separate lives. last british national party council in the country represents part of this town. but there is no divide at its cricket club. we have had problems within the town, of segregation, of people not mixing, at the club has really helped with that and i am sure we can use it as an example for other organisations in the area, to show how we've helped integrate our society and our communities to come together just through one society and our communities to come togetherjust through one sport. nearly 90 years after constant time came to nelson, the memories remain —— constantine. not just came to nelson, the memories remain —— constantine. notjust on the walls of the clubhouse but in the value of its members. we are very proud of constantine and what he did and what he stood for. people here have the same kind of attitude as what he had. 4000 miles away in the hills of trinidad's capital, constantine's hills of trinidad's capital, consta ntine's great—grandchildren are learning about his impact.
that's my dad. yeah, that's our house. my number was that? three. it's a nice house. it was a small house. i did not realise until much later what contribution the family had made. and the links between east lancashire and the west indies live on. i'll always be grateful to nelson and in many ways nelson will a lwa ys nelson and in many ways nelson will always be home. you know, i am only 80, so if there's one thing going to it is to return to accrington at some time. it's notjust the memories of what you are comp leash in county cricket, test match
cricket, it's all this sort of stuff. but that was something very special. hello. some of us may get off to a fine start on saturday morning, but by looking at the big picture you can work out why that is not going to last. several weather systems queueing up in the atlantic to come our way, so we will all have rain at some stage of the weekend and the winds will be picking up as well. this is how it looks for early rises. wales and north—west england with cloud and outbreaks of rain. a lot of cloud in the rest of england. showers spreading east as the day goes on. a lot of fine weather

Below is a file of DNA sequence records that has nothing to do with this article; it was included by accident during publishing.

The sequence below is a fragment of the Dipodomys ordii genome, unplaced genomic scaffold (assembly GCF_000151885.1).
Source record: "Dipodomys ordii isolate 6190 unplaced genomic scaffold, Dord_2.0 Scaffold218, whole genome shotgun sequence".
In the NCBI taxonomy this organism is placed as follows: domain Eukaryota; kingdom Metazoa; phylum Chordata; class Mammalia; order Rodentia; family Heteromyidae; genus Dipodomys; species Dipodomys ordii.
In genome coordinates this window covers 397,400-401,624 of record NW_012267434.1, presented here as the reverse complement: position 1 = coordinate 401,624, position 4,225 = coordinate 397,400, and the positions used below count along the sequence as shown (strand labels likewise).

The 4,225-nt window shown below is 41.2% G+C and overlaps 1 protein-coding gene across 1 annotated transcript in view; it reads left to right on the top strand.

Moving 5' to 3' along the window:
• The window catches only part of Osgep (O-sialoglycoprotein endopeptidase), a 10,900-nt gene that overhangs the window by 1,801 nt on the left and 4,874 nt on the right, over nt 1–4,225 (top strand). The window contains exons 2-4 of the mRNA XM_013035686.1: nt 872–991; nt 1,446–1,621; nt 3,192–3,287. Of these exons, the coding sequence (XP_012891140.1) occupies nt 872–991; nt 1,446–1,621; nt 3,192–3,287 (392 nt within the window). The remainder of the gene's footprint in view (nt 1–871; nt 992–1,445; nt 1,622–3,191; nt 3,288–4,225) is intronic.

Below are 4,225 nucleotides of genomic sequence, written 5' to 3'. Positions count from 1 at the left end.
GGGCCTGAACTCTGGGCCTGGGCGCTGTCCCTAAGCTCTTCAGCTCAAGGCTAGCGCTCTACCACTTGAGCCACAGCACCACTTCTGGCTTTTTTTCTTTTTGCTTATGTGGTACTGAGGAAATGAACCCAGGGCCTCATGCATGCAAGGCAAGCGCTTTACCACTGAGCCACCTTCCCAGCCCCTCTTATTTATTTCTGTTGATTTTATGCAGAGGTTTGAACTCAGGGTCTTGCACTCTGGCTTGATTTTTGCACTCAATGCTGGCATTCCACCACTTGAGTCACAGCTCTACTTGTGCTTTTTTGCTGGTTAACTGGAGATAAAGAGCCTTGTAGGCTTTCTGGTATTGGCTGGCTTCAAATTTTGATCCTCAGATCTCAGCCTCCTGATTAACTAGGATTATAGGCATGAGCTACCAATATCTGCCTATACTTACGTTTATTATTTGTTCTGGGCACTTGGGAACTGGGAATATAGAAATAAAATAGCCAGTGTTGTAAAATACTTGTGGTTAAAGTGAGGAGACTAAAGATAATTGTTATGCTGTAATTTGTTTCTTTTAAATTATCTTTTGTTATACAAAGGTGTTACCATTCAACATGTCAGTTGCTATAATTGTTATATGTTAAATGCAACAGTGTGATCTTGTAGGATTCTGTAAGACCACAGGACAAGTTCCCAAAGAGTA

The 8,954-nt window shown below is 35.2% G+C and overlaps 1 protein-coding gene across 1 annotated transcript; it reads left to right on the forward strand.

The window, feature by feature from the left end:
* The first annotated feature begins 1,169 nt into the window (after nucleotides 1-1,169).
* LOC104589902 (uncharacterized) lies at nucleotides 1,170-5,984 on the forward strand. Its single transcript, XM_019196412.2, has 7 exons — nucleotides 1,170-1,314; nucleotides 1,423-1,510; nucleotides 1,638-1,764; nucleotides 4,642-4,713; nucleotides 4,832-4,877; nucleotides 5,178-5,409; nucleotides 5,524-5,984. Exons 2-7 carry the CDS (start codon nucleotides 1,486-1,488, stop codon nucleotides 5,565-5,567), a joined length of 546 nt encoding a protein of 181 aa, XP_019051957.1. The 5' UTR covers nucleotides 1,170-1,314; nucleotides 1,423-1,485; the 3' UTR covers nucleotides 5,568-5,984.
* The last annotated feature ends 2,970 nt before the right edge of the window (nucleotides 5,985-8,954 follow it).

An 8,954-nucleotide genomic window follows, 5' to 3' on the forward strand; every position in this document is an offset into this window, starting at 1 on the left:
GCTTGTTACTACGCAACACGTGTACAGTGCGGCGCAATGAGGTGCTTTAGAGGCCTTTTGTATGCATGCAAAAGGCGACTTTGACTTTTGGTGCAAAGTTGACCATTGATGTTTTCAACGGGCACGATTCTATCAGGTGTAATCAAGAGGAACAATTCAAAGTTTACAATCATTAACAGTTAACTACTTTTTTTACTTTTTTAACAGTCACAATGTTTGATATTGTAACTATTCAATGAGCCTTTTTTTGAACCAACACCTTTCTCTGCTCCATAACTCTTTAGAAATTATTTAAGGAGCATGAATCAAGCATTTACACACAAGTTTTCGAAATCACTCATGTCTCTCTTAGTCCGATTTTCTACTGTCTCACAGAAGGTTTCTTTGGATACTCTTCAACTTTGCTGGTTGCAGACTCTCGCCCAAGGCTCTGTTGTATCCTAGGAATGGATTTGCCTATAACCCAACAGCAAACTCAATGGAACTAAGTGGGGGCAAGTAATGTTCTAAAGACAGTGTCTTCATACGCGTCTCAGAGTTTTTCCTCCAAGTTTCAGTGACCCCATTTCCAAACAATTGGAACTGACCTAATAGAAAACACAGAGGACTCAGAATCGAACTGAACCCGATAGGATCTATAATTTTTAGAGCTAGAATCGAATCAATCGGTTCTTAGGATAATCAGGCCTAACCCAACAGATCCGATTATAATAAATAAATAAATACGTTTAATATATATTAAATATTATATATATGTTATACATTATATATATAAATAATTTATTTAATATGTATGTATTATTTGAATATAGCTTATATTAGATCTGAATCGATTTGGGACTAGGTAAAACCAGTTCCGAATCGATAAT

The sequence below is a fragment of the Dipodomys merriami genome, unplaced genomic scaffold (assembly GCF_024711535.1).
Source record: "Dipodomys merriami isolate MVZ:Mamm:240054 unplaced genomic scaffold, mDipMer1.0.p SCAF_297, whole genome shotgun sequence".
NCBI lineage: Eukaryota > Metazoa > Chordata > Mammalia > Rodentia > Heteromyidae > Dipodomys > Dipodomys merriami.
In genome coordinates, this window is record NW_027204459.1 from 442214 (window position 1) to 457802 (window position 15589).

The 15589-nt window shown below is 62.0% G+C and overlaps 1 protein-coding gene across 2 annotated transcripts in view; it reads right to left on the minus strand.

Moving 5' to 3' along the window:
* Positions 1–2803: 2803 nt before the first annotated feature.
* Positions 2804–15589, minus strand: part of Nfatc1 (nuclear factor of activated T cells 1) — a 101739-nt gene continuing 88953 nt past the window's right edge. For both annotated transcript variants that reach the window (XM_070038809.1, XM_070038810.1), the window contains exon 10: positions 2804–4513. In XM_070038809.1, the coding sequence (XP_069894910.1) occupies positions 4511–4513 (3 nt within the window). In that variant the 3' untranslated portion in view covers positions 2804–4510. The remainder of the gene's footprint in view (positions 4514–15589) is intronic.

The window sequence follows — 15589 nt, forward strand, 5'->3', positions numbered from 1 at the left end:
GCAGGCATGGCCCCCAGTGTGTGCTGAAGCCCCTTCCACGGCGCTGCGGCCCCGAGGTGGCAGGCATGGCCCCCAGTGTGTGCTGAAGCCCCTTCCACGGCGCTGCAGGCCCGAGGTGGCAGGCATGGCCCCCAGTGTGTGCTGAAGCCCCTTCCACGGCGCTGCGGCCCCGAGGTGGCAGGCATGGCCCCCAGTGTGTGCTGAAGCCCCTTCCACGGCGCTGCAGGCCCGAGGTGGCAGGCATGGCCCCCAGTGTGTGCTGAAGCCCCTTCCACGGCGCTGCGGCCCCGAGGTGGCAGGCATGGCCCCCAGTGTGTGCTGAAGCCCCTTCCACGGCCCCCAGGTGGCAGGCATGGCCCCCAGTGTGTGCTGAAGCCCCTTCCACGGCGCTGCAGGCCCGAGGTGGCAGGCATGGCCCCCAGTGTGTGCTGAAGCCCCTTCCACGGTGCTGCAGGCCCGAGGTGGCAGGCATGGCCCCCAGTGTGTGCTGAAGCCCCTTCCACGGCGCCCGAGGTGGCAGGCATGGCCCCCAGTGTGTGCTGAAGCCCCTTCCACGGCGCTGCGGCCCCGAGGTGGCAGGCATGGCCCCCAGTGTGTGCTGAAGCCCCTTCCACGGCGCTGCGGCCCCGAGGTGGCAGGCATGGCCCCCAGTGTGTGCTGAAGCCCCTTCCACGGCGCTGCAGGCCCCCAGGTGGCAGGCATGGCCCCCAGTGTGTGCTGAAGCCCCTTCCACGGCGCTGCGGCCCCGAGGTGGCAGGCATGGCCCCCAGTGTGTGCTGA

in northern ireland, with variable cloud and sunny spells. after morning showers in scotland, the afternoon looks drier, with fewer showers, more sunshine. some sunny spells in northern england as well. but for the midlands, east anglia, south—east england, likely to be a fair amount of cloud around and an increased chance of showers spreading east in the afternoon. for wales and western areas of england, we keep a lot of cloud throughout and the rain gathers again by late afternoon and into the evening. another spell of wet weather moves in and covers much of the uk as we go through saturday night and into sunday morning. the wind picking up as well. in northern ireland we have some especially heavy rain coming in by the end of saturday night. a mild start to sunday and a mild sunday to come. it won't feel like that in the wind. cloud around. a wet morning the northern ireland. heavy rain spreading across scotland. for the rest of england and wales there will be some outbreaks spreading eastwards as the day goes on. of course it is windy on sunday.
coastal gales in the west. the wet weather clearing through much of scotland and northern ireland as it brightens up. a few showers around, but the wind will get even stronger, especially in scotland. so it will be very blustery in scotland for the great scottish and expect a lot of rain in the morning, clearing in the afternoon. there will be some rain, although not as persistent as the rain in scotland, but some outbreaks moving through sunday. but it's close to this low pressure going into monday where we expect some really nasty wind for a time, especially in parts of scotland. the further north you are, severe gales, up to 70 mph. gusts in the northern england could be up to 50—60 mph, so that could be disruptive. showers towards the north—west and some spells of persistent rain into northwest scotland. so the weekend starts on a fine note for some, but we will all have rain
moving in and the winds picking up as well, especially sunday and into monday. this is bbc news. our top stories: president trump's health secretary quits after using expensive private planes for government business. but after tom price, could others follow? mass rallies in catalonia in support of sunday's planned independence referendum. spain says the vote violates the constitution and won't ahead. the us cuts its staff in cuba by more than half and warns americans not to visit. it says mystery attacks injured several embassy staff. and at the eu summit in estonia, the head of the european commission says brexit talks need a miracle to keep them on track.